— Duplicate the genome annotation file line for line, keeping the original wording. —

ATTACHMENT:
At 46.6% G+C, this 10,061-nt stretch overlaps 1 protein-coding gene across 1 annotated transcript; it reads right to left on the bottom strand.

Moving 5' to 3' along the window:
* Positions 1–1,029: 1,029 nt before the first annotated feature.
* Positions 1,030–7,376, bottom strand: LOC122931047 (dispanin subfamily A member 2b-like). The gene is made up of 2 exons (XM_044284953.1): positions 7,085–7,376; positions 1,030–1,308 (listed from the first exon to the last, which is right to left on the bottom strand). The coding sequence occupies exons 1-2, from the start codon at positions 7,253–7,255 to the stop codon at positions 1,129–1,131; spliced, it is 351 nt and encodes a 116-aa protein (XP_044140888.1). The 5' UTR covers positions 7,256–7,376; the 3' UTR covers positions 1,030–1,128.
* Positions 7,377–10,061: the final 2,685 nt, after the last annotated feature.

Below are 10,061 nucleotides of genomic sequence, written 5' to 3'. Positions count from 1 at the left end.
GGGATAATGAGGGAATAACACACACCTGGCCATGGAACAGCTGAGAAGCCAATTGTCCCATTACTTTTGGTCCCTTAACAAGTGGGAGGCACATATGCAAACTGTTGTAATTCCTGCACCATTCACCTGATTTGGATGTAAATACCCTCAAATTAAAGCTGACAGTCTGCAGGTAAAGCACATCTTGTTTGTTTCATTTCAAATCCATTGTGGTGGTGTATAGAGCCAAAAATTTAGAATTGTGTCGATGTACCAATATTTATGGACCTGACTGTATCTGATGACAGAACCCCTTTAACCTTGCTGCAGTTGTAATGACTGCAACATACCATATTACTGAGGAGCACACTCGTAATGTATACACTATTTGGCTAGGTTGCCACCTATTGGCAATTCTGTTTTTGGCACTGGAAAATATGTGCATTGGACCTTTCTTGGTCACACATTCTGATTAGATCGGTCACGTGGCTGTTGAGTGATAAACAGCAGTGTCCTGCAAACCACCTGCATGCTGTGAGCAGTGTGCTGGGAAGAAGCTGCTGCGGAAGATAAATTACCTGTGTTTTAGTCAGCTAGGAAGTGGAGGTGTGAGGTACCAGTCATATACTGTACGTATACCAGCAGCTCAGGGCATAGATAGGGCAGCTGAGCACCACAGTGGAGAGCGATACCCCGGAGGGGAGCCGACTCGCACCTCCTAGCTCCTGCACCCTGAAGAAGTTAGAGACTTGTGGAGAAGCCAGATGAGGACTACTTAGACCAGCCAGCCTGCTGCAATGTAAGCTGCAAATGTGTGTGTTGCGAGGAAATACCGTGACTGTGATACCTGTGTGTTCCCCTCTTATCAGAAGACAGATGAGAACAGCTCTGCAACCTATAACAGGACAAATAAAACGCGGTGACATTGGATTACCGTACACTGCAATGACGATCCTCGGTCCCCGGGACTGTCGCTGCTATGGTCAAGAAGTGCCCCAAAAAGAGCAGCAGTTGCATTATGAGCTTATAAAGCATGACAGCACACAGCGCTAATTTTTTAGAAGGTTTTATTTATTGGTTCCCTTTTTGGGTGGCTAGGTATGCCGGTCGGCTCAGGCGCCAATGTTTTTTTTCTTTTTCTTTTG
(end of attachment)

At 46.6% G+C, this 10,061-nt stretch overlaps 1 protein-coding gene across 1 annotated transcript; it reads right to left on the bottom strand.

Moving 5' to 3' along the window:
* Positions 1–1,029: 1,029 nt before the first annotated feature.
* Positions 1,030–7,376, bottom strand: LOC122931047 (dispanin subfamily A member 2b-like). The gene is made up of 2 exons (XM_044284953.1): positions 7,085–7,376; positions 1,030–1,308 (listed from the first exon to the last, which is right to left on the bottom strand). The coding sequence occupies exons 1-2, from the start codon at positions 7,253–7,255 to the stop codon at positions 1,129–1,131; spliced, it is 351 nt and encodes a 116-aa protein (XP_044140888.1). The 5' UTR covers positions 7,256–7,376; the 3' UTR covers positions 1,030–1,128.
* Positions 7,377–10,061: the final 2,685 nt, after the last annotated feature.

Below are 10,061 nucleotides of genomic sequence, written 5' to 3'. Positions count from 1 at the left end.
GGGATAATGAGGGAATAACACACACCTGGCCATGGAACAGCTGAGAAGCCAATTGTCCCATTACTTTTGGTCCCTTAACAAGTGGGAGGCACATATGCAAACTGTTGTAATTCCTGCACCATTCACCTGATTTGGATGTAAATACCCTCAAATTAAAGCTGACAGTCTGCAGGTAAAGCACATCTTGTTTGTTTCATTTCAAATCCATTGTGGTGGTGTATAGAGCCAAAAATTTAGAATTGTGTCGATGTACCAATATTTATGGACCTGACTGTATCTGATGACAGAACCCCTTTAACCTTGCTGCAGTTGTAATGACTGCAACATACCATATTACTGAGGAGCACACTCGTAATGTATACACTATTTGGCTAGGTTGCCACCTATTGGCAATTCTGTTTTTGGCACTGGAAAATATGTGCATTGGACCTTTCTTGGTCACACATTCTGATTAGATCGGTCACGTGGCTGTTGAGTGATAAACAGCAGTGTCCTGCAAACCACCTGCATGCTGTGAGCAGTGTGCTGGGAAGAAGCTGCTGCGGAAGATAAATTACCTGTGTTTTAGTCAGCTAGGAAGTGGAGGTGTGAGGTACCAGTCATATACTGTACGTATACCAGCAGCTCAGGGCATAGATAGGGCAGCTGAGCACCACAGTGGAGAGCGATACCCCGGAGGGGAGCCGACTCGCACCTCCTAGCTCCTGCACCCTGAAGAAGTTAGAGACTTGTGGAGAAGCCAGATGAGGACTACTTAGACCAGCCAGCCTGCTGCAATGTAAGCTGCAAATGTGTGTGTTGCGAGGAAATACCGTGACTGTGATACCTGTGTGTTCCCCTCTTATCAGAAGACAGATGAGAACAGCTCTGCAACCTATAACAGGACAAATAAAACGCGGTGACATTGGATTACCGTACACTGCAATGACGATCCTCGGTCCCCGGGACTGTCGCTGCTATGGTCAAGAAGTGCCCCAAAAAGAGCAGCAGTTGCATTATGAGCTTATAAAGCATGACAGCACACAGCGCTAATTTTTTAGAAGGTTTTATTTATTGGTTCCCTTTTTGGGTGGCTAGGTATGCCGGTCGGCTCAGGCGCCAATGTTTTTTTTCTTTTTCTTTTG